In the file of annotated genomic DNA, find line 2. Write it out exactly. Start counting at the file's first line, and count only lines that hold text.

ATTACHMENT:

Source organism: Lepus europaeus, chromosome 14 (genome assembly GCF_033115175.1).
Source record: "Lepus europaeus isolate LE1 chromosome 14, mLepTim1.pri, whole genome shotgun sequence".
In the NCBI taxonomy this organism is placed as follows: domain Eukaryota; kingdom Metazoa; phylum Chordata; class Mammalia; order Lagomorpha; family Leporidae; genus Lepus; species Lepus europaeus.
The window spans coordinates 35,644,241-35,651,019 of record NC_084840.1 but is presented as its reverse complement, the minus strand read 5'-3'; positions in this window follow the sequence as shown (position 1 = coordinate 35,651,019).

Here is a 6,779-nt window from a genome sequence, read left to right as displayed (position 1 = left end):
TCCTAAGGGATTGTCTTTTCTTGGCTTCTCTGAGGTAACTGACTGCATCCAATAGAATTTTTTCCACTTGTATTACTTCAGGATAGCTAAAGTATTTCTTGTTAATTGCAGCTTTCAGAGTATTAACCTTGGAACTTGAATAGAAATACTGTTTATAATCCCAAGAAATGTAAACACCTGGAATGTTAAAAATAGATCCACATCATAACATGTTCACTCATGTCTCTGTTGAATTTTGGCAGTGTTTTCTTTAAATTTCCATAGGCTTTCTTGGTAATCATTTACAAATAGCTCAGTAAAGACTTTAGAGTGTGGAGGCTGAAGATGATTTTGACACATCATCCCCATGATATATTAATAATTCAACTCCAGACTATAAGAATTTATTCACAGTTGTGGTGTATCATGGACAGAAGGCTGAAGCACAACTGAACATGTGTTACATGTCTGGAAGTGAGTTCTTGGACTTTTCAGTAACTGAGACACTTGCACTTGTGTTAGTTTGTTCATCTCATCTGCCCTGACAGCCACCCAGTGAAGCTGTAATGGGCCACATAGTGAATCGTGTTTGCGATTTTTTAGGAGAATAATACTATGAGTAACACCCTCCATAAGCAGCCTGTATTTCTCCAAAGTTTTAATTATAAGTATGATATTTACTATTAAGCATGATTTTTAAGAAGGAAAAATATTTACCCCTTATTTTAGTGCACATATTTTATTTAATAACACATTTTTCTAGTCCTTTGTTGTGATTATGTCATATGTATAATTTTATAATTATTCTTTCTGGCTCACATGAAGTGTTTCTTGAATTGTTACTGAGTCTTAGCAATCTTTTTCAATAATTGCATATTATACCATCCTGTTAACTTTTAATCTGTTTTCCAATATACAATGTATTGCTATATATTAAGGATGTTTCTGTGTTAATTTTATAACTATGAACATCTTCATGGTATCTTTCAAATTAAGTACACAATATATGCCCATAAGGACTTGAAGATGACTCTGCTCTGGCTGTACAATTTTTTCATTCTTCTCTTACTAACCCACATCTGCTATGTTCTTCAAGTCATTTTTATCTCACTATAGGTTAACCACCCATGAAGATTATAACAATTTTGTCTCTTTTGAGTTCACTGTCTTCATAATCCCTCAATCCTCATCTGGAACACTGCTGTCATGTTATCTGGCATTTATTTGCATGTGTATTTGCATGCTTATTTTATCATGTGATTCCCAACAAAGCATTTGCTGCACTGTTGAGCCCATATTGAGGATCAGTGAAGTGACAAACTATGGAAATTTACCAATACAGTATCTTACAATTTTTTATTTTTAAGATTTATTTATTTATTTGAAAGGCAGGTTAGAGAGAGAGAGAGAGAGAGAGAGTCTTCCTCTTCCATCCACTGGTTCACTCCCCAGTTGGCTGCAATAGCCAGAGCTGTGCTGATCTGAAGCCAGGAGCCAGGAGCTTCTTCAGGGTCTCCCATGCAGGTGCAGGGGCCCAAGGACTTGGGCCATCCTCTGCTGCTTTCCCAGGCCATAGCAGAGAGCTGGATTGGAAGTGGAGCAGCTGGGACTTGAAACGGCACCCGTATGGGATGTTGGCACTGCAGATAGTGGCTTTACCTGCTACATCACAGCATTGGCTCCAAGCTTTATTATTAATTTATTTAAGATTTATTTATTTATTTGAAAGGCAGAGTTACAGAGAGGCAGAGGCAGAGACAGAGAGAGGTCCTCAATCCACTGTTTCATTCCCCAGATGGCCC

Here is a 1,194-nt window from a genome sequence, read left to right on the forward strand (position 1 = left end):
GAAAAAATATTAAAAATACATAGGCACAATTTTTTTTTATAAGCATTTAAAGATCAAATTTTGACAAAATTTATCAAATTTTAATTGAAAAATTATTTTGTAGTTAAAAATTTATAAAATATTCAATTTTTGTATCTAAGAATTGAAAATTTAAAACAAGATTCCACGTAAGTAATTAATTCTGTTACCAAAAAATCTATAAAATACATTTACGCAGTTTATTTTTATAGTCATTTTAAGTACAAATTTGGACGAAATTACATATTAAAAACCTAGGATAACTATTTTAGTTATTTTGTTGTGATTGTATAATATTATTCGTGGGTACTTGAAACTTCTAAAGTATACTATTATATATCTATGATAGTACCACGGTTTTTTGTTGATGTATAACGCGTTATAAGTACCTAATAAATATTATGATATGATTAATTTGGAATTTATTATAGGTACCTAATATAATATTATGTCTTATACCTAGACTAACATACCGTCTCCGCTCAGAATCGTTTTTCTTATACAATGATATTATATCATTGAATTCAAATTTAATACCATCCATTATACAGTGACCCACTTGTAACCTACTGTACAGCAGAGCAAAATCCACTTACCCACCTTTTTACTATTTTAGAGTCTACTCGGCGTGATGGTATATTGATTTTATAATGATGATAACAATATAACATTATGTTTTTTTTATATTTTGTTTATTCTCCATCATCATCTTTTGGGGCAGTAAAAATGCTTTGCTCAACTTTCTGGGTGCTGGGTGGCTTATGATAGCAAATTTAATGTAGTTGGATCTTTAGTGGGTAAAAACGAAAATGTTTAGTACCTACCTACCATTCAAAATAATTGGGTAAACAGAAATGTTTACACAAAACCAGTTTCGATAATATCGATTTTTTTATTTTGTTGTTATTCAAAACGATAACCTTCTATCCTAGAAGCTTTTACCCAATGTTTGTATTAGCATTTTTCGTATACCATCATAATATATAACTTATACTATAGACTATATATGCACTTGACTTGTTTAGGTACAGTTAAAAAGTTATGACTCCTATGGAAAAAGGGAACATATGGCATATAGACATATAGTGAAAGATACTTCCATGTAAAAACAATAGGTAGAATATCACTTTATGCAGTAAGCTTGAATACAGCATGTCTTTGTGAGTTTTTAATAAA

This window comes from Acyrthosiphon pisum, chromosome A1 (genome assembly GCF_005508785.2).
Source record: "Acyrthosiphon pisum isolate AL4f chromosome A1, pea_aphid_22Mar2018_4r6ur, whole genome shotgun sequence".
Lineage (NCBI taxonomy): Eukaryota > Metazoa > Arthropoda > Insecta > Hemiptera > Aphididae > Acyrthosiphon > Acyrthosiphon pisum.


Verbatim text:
Source record: "Lepus europaeus isolate LE1 chromosome 14, mLepTim1.pri, whole genome shotgun sequence".